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Guideline Articles

Practice Parameters and Guidelines Repository

Hazardous Materials Treatment

Organization: Nassau Regional Emergency Medical Services

EMS1 Reviewers: Dr. Michael Dailey, Dr. John Freese, Dr. Jeffrey Ho, Dr. Jim Upchurch

Nassau Regional Emergency Medical Services

Critical Care & Paramedic

Hazardous Materials Treatment

Protocol III.W
Page 1 of 7


Approved:    4/7/04


Effective:    12/1/04


It is the intention of these protocols to facilitate rapid medical intervention at the scene of a Hazardous Materials incident.  These protocols are written in order to better define the responsibilities of the Hazardous Materials Medical Sector Staff. These protocols although intended for the Hazardous Materials Emergency can be used on other scenes of poisonings when deemed necessary by approved Hazardous Materials Treatment Team staff.


The Hazardous Materials Medical Sector Staff shall recognize the following as emergency treatment for specific exposure conditions.


The possibility of secondary contamination shall be recognized and measures taken to reduce the chance of such contamination. It is the responsibility of all individuals involved at the scene to take precaution to reduce secondary exposure. However, if an exposure has taken place, the following is a set of medical standing orders that have been authorized by the Medical Director to be used at the scene of a hazardous materials incident or during transport of an exposed victim.

General Treatment - Rapid assessment and initial medical practices are a necessity. High dose oxygen concentration shall be delivered to the patient as soon as practical. (This may be started during decontamination). The medical technician in charge shall notify Medical Control to contact the appropriate hospital as soon as practical and advise of the type of exposure and the number of patients involved.

It is imperative that the safety of civilian and emergency personnel be maintained while dealing with Hazardous Materials. Site safety includes barring entry into the HOT ZONE without proper precautions, full protective clothing, and knowledge or permission of the Incident Commander. People who become victims while in the Hot Zone must be brought into the WARM ZONE and decontamination effected before any medical treatment is performed. Rescuers must not become victims themselves by entering the Hot Zone, Decontamination area, or Warm Zone without proper protection.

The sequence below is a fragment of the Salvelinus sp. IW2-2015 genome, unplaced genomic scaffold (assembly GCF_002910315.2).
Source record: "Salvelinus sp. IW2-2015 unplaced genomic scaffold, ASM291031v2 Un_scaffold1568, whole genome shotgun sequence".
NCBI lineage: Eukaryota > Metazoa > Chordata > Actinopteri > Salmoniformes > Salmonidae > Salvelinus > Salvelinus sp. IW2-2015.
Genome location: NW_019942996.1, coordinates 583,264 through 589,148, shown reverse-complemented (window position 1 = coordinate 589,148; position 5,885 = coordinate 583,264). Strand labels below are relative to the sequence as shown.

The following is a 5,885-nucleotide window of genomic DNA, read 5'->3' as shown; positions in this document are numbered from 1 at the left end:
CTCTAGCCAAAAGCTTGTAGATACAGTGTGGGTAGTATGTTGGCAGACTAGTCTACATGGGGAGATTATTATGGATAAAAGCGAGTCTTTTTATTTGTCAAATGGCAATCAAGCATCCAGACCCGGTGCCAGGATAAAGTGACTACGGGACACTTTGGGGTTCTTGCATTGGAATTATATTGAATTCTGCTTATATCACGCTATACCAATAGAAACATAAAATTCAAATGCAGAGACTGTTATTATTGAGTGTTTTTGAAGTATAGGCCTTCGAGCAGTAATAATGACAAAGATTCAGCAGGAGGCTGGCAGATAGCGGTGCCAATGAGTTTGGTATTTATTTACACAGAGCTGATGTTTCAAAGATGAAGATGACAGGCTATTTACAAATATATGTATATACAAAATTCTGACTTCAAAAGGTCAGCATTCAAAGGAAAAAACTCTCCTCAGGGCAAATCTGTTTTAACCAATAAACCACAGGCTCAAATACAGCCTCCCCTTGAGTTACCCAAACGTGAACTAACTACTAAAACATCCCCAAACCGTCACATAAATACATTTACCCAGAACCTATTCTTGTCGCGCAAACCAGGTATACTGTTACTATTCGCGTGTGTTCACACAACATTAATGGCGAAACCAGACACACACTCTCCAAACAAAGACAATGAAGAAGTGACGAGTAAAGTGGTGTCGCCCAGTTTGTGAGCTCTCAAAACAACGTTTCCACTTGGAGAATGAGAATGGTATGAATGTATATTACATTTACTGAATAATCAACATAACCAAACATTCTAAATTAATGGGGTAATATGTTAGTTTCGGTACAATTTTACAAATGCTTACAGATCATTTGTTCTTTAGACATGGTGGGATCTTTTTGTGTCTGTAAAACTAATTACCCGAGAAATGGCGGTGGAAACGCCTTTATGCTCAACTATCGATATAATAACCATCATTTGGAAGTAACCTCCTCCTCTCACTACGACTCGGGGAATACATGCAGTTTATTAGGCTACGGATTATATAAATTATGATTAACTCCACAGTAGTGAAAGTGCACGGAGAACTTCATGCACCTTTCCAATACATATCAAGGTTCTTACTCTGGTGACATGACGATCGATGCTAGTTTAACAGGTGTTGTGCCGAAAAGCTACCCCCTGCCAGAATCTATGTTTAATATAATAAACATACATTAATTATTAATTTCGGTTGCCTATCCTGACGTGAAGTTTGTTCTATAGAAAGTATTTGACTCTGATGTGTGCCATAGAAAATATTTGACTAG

Never transported a contaminated patient!!  Remember, leave the contamination at the scene of the emergency, and NEVER take it with you to the hospital!!

Nassau Regional Emergency Medical Services

Critical Care & Paramedic

Hazardous Materials Treatment

Protocol III.W
Page 2 of 7

Special treatment modalities for exposure shall be initiated as soon as possible after decontamination.  If there will be extended operations on a Hazardous Materials incident, EMS personnel should advise Medical Control to notify the closest appropriate medical facility, advising the Emergency Department of the nature and extent of the operations. This alerts the hospital of the incidents that may require setting up a clean isolation treatment room and/or obtaining specific medications for the exposure treatment. The report should include specific names of chemicals involved, specific amounts, and the type of exposure expected, i.e. inhalation, skin absorption, ingestion, or injection. Determine if a toxicologist is available for consultation. Be sure to have Medical Control notify the hospital at the end of the incident so they can return equipment and personnel to normal use.

The following is a list of the standard Hazmat Drug Box inventory. It shall be a second medication box carried and used in conjunction with the primary ALS box. This drug box shall be maintained specifically for hazardous materials exposures and poisonings.

Adenosine (Adenocard)
Levalbuterol (Proventil, Xopenex)
Amyl Nitrite Perles
Ponticaine Hydrochlorite
Atropine Sulfate
Pralidoxime (2PAM, Protopam)
Calcium Gluconate
Metaproterenol (Alupent)
0.9% Sodium Chloride
Dextrose 5%
Methlylene Blue
Sodium Bicarbonate
Dextrose 50
Morgan Irrigation Lens
Sodium Nitrite
Sodium Thiosulfate
Esmolol (Breviblock)



With all cases of altered mental status in the context of hazardous materials. Note: Unconsciousness may occur in concentrations of 1.5% or greater and may cause tissue anoxia. Transportation to a facility with a hyperbaric chamber should be considered.